Et Cetera …
County following orders
Minnesotans are understandably frustrated with the COVID-19 pandemic and the state shutdown that has harmed many businesses. The governor’s actions are meant to promote the health and safety of all citizens, but they weigh heavily on the economy and people’s rights.
Martin County commissioners have been dealing with a series of proposals by a local activist who wants the county to rebuff the governor’s orders. Commissioners are sympathetic, but will not reject what Walz has done. We agree with them. We all need to remember on occasion that the constitution is not a suicide pact.
Reopening pace slow
What Minnesotans can do to get Gov. Tim Walz to move forward on reopening the state’s economy is to contact his office and the offices of their state representatives. The proper place to aim one’s discontent with the state is at the state.
Walz recently announced he would allow more businesses, including bars, restaurants and salons, to reopen. But the rules associated with this permission are onerous. Other businesses — gyms, theaters, bowling alleys — and churches are still awaiting word on when they can open.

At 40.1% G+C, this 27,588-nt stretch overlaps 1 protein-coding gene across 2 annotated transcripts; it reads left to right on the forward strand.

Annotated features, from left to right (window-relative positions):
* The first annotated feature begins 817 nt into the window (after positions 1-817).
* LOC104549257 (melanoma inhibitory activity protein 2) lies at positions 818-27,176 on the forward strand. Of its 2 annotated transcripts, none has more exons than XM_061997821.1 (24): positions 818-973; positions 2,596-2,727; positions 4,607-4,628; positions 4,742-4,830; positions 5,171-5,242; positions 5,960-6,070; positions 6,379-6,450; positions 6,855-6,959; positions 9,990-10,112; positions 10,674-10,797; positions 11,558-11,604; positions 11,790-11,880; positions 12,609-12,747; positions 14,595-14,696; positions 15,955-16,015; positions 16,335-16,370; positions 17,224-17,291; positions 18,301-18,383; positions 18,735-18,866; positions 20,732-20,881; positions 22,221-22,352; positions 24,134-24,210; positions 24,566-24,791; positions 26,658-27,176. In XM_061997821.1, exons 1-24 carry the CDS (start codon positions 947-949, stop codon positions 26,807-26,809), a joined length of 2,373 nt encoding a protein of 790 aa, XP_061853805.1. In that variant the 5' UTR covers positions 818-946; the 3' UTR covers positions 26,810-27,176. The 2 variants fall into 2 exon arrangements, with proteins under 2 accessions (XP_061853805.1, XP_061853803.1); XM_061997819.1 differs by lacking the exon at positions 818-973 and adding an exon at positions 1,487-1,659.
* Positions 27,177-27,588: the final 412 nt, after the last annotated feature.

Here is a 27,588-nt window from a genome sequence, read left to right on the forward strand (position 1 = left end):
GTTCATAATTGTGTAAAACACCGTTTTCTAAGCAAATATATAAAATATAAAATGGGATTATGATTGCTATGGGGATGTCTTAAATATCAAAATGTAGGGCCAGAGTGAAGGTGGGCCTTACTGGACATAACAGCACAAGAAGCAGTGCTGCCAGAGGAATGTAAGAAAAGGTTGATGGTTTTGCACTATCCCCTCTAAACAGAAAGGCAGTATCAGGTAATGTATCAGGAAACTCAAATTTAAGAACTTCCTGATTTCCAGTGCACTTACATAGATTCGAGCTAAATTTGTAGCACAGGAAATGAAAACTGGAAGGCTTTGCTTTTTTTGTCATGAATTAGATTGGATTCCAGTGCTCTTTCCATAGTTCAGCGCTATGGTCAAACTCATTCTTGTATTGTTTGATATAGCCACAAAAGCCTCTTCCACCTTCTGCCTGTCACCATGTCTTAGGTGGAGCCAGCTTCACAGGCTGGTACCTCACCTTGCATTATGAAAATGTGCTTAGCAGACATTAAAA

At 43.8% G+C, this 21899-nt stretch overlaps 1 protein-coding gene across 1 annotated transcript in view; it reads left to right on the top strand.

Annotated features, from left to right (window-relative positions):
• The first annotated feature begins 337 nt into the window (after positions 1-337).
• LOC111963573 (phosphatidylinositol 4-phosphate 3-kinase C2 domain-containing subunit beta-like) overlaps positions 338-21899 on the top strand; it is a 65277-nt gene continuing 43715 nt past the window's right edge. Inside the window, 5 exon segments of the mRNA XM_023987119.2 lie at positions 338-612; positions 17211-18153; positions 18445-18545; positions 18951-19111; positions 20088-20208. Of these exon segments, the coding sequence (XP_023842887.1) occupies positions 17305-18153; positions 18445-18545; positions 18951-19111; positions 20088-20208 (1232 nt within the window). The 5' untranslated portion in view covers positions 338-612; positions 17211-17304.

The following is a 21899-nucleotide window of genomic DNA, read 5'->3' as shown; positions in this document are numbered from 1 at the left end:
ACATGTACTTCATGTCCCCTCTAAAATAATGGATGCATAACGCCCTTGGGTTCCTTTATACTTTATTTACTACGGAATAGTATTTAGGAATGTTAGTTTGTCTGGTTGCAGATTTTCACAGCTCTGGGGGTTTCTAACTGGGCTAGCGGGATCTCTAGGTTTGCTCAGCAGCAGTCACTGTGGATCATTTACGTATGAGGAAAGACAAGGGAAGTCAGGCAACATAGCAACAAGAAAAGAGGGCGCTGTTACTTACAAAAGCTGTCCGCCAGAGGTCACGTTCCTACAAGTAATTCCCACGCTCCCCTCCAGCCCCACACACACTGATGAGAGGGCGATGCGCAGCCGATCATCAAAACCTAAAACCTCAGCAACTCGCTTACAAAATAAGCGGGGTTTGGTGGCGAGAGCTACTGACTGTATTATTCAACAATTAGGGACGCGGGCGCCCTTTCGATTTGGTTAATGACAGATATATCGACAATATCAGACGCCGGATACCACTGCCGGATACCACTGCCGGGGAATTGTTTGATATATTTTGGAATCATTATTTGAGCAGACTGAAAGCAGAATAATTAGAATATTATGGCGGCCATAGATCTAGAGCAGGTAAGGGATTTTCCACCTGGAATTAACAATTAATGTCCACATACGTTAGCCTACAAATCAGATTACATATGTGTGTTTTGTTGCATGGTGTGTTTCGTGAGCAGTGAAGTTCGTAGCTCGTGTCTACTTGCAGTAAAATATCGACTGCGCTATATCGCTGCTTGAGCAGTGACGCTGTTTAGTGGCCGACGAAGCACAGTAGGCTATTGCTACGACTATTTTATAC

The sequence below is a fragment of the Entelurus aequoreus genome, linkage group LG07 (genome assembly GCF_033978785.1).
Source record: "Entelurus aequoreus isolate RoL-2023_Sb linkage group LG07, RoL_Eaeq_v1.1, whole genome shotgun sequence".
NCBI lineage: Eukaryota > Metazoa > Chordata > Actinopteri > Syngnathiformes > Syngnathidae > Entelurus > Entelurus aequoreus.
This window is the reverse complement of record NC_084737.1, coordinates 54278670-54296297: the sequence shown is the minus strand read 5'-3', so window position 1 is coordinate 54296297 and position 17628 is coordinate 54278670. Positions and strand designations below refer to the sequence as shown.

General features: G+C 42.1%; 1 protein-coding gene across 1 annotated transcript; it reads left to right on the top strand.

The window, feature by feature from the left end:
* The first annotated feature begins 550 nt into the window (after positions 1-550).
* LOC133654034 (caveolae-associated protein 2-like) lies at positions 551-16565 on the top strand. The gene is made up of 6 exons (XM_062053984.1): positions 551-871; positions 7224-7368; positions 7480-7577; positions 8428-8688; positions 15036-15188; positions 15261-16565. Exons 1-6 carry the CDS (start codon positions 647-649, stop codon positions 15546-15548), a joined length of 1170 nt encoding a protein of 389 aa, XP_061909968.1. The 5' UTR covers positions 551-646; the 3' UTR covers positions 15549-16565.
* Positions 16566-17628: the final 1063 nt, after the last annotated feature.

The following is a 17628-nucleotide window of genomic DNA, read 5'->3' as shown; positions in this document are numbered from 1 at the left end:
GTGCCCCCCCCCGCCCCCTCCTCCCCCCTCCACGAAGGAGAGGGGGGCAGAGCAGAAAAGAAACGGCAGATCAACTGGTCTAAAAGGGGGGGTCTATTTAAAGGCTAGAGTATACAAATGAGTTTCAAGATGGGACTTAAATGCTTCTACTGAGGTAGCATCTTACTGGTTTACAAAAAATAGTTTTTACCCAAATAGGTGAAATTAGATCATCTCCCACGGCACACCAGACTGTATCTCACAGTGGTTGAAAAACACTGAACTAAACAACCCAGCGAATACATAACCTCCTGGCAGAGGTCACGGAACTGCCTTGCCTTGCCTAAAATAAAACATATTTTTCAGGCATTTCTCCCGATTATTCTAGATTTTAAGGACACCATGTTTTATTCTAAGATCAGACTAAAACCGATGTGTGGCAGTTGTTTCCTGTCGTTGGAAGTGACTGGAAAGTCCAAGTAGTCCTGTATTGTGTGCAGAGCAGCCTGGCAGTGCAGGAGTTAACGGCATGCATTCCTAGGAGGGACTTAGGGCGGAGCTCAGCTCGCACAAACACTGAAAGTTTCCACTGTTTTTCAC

At this moment in time, we would say Walz needs to pick up the pace.
State fails on funding
Martin County has been seeking state assistance to build a $40 million Justice Center and jail. But the state Legislature’s recent failure to pass a state bonding bill means the project remains on hold.
Martin County was looking for $20 million from the state, which created the rules that make the county’s current facility out of compliance and obsolete. The House would have given the county $2.1 million.
The county will continue its fight for funding. That’s good. The burden is too much for local taxpayers.
It is horrifying to consider what people dealing with medical issues have had to go through amid the COVID-19 pandemic. There are, of course, those dealing with the virus itself, and we have all heard the stories about family members not being able to be with loved ones who pass away.
But there also are all the people with serious illness, or potentially serious illness, who could not see providers or undergo needed surgery. These procedures were deemed “elective,” an utterly ridiculous description. The pandemic toll will reach well beyond just the virus in coming months and years, making it a double tragedy.